Okay, it’s still way too early for any celebrations. But just as the US announces the acceleration of its troop withdrawal from Iraq, the careful analyst Reidar Visser has had three intriguing posts on his blog (1, 2, 3) that bring us modestly good political news from inside Iraq.
(Of course, it’s worth exploring the causal links between these two phenomena… )
In the first of Reidar’s posts, he probed the oil dimension of the changing balance of power between Baghdad and the Kurdish regional center, Arbil, in these months as the Kurds’ longtime protectors and enablers from the US military decrease their footprint and power in the country.
- With Iraqi nationalism on the rise since the last local elections it would be prudent of the Kurds to gradually climb down from the maximalist policies that brought [the small Norwegian oil-exploration company] DNO and other smaller foreign oil companies to Kurdistan in the first place. There may still be a role to play for foreign companies in the north, but it seems increasingly clear that any such project will need a green light from Baghdad in order to be sustainable.
In the second, he looked at the Kirkuk dimension of the shifting Baghdad-Arbil balance. He writes,
- Iraqi public opinion has gradually coalesced around the view that Kirkuk is an integral part of the Iraqi state and even constitutes an Iraqi microcosm through its multi-ethnic and multi-sectarian demographic character. In turn, the shift towards stronger Iraqi nationalist currents has led to greater criticism of the post-2003 Kurdish attempts to define Kirkuk as a “disputed territory” and its policies to strengthen the Kurdish population presence in the city centre, which historically had a closer connection to the Iraqi plains and was culturally dominated by Turkmens…
Reflecting this greater concern for Kirkuk’s status in Iraq and the perceived need to protest the policies of Kurdification (and specifically the possibility of elections being manipulated), a group of nationalist parties known as the 22 July trend last year secured the insertion into the provincial elections law of special clauses that excepted Kirkuk from the local elections pending agreement on interim arrangements that could ensure a more just procedure for choosing the governorate council. The attempt to find a solution stalled, but the point had been made: For the first time since the fateful mention of Kirkuk as a “disputed territory” in the 2004 Transitional Administrative Law, Iraqi politicians had effectively managed to reverse some of the tendency towards ever greater fragmentation in post-war Iraq.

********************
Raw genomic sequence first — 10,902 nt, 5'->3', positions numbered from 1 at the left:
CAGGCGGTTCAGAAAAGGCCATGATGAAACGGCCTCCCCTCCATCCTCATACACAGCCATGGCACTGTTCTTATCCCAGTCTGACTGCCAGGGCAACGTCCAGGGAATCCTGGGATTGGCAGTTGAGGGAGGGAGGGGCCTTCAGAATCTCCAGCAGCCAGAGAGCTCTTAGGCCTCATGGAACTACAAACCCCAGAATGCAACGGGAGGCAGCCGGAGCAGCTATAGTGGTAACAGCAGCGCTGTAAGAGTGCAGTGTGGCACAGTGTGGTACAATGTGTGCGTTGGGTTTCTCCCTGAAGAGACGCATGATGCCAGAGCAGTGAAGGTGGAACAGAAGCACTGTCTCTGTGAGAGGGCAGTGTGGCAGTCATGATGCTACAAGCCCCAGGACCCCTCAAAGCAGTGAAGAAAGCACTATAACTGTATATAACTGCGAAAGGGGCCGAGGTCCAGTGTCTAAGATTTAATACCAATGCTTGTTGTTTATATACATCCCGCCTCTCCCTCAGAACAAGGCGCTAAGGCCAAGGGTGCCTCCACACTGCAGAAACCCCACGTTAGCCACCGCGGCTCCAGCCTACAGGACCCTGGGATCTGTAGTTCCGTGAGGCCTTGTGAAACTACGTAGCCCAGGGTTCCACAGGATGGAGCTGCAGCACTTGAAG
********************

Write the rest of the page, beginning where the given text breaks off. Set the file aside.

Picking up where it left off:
And in the third post, he links to one of his longer Historiae studies which, he writes, shows that,
- In terms of Iraq’s maturation from a sectarian to an issue-based kind of politics, Maliki’s list represents considerable progress, although it was not quite as wide-ranging as some had hoped for…
All this seems to me to be good news, even if still only modestly so. Iraq’s people have suffered so much from the intense social and political fragmentation precipitated the US invasion of March 2003– and in many cases almost directly instigated by the occupation forces– that moves like these that seem to strengthen the peaceful political interaction and sense of shared national fates and national interest of the country’s different groups can only be welcomed.
(Another, smaller piece of good news from Iraq is that the blog-based book— “blook”– that Faiza Jarrar and two of her talented sons, Raed and Khalid, published last year about the first year of the US occupation of their country has now won an award. Congratulations, the Jarrars! I plan to write more about the book when I can. But first– my big confession– I need to buy and read it… They are all such wonderful, humane observers and great writers, and during those early months of the occupation I was strongly reliant on their blogged reports of what life was really like for the Iraqis under occupation.)